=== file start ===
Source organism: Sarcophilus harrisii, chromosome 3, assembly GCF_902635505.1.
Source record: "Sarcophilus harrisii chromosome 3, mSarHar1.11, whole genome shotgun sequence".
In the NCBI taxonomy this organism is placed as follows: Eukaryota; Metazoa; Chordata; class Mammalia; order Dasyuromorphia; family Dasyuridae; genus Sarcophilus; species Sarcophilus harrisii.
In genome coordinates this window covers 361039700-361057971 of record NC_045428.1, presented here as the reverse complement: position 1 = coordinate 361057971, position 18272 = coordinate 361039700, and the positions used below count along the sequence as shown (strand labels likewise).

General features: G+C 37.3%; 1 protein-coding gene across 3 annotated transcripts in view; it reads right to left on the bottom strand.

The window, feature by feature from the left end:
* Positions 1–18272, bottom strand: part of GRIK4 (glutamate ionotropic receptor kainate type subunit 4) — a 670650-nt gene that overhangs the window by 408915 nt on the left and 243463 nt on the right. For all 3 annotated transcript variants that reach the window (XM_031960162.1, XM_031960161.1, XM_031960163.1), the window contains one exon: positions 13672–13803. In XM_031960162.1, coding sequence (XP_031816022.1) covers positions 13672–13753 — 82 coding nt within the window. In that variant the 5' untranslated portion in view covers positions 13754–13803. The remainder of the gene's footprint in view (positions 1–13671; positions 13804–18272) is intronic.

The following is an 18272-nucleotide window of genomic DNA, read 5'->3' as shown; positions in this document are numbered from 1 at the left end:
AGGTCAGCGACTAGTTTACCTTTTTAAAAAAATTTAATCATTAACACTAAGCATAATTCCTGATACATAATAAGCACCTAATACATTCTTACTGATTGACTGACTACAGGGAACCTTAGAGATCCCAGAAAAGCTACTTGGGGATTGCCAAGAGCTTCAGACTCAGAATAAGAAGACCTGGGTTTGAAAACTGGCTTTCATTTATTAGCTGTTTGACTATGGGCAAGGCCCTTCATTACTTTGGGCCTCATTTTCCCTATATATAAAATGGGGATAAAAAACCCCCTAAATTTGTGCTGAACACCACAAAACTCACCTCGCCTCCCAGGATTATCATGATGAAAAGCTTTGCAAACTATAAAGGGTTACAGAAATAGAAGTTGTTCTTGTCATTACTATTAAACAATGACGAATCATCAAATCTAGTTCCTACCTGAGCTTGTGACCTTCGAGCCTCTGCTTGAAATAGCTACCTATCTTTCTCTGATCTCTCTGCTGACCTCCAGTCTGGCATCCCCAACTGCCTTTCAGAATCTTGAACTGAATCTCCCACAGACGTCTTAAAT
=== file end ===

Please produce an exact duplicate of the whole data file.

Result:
Source organism: Sarcophilus harrisii, chromosome 3, assembly GCF_902635505.1.
Source record: "Sarcophilus harrisii chromosome 3, mSarHar1.11, whole genome shotgun sequence".
In the NCBI taxonomy this organism is placed as follows: Eukaryota; Metazoa; Chordata; class Mammalia; order Dasyuromorphia; family Dasyuridae; genus Sarcophilus; species Sarcophilus harrisii.
In genome coordinates this window covers 361039700-361057971 of record NC_045428.1, presented here as the reverse complement: position 1 = coordinate 361057971, position 18272 = coordinate 361039700, and the positions used below count along the sequence as shown (strand labels likewise).

General features: G+C 37.3%; 1 protein-coding gene across 3 annotated transcripts in view; it reads right to left on the bottom strand.

The window, feature by feature from the left end:
* Positions 1–18272, bottom strand: part of GRIK4 (glutamate ionotropic receptor kainate type subunit 4) — a 670650-nt gene that overhangs the window by 408915 nt on the left and 243463 nt on the right. For all 3 annotated transcript variants that reach the window (XM_031960162.1, XM_031960161.1, XM_031960163.1), the window contains one exon: positions 13672–13803. In XM_031960162.1, coding sequence (XP_031816022.1) covers positions 13672–13753 — 82 coding nt within the window. In that variant the 5' untranslated portion in view covers positions 13754–13803. The remainder of the gene's footprint in view (positions 1–13671; positions 13804–18272) is intronic.

The following is an 18272-nucleotide window of genomic DNA, read 5'->3' as shown; positions in this document are numbered from 1 at the left end:
AGGTCAGCGACTAGTTTACCTTTTTAAAAAAATTTAATCATTAACACTAAGCATAATTCCTGATACATAATAAGCACCTAATACATTCTTACTGATTGACTGACTACAGGGAACCTTAGAGATCCCAGAAAAGCTACTTGGGGATTGCCAAGAGCTTCAGACTCAGAATAAGAAGACCTGGGTTTGAAAACTGGCTTTCATTTATTAGCTGTTTGACTATGGGCAAGGCCCTTCATTACTTTGGGCCTCATTTTCCCTATATATAAAATGGGGATAAAAAACCCCCTAAATTTGTGCTGAACACCACAAAACTCACCTCGCCTCCCAGGATTATCATGATGAAAAGCTTTGCAAACTATAAAGGGTTACAGAAATAGAAGTTGTTCTTGTCATTACTATTAAACAATGACGAATCATCAAATCTAGTTCCTACCTGAGCTTGTGACCTTCGAGCCTCTGCTTGAAATAGCTACCTATCTTTCTCTGATCTCTCTGCTGACCTCCAGTCTGGCATCCCCAACTGCCTTTCAGAATCTTGAACTGAATCTCCCACAGACGTCTTAAAT